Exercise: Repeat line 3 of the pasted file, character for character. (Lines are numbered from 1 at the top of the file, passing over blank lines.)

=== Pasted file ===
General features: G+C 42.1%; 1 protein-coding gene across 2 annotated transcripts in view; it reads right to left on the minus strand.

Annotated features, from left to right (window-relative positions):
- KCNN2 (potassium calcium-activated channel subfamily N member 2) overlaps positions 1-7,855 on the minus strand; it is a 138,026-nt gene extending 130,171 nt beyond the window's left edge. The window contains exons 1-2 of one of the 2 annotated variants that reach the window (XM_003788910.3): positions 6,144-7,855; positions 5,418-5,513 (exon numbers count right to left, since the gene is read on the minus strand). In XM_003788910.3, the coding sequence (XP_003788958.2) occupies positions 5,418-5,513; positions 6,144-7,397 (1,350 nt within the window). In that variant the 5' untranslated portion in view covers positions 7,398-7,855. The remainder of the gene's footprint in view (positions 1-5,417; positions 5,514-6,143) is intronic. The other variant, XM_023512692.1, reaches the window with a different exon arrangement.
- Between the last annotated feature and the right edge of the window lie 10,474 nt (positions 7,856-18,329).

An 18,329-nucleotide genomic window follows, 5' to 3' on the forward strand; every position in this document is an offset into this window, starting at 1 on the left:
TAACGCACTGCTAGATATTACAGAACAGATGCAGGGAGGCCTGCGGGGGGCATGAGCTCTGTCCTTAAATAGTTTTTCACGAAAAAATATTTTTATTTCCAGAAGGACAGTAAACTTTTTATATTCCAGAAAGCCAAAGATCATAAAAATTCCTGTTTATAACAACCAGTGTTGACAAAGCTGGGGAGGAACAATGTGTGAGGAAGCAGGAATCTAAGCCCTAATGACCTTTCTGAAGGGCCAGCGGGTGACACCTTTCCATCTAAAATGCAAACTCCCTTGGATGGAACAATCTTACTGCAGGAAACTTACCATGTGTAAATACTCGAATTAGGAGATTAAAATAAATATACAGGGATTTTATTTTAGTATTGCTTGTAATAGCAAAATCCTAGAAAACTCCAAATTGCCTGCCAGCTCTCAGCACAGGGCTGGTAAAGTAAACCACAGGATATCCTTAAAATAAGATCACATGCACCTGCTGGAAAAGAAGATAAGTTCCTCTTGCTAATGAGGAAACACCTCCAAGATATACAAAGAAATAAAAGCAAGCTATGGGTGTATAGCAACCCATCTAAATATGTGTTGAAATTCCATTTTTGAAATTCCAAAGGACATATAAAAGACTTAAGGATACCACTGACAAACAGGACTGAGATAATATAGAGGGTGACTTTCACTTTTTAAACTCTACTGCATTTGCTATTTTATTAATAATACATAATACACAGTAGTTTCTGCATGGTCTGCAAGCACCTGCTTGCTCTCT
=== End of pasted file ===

- KCNN2 (potassium calcium-activated channel subfamily N member 2) overlaps positions 1-7,855 on the minus strand; it is a 138,026-nt gene extending 130,171 nt beyond the window's left edge. The window contains exons 1-2 of one of the 2 annotated variants that reach the window (XM_003788910.3): positions 6,144-7,855; positions 5,418-5,513 (exon numbers count right to left, since the gene is read on the minus strand). In XM_003788910.3, the coding sequence (XP_003788958.2) occupies positions 5,418-5,513; positions 6,144-7,397 (1,350 nt within the window). In that variant the 5' untranslated portion in view covers positions 7,398-7,855. The remainder of the gene's footprint in view (positions 1-5,417; positions 5,514-6,143) is intronic. The other variant, XM_023512692.1, reaches the window with a different exon arrangement.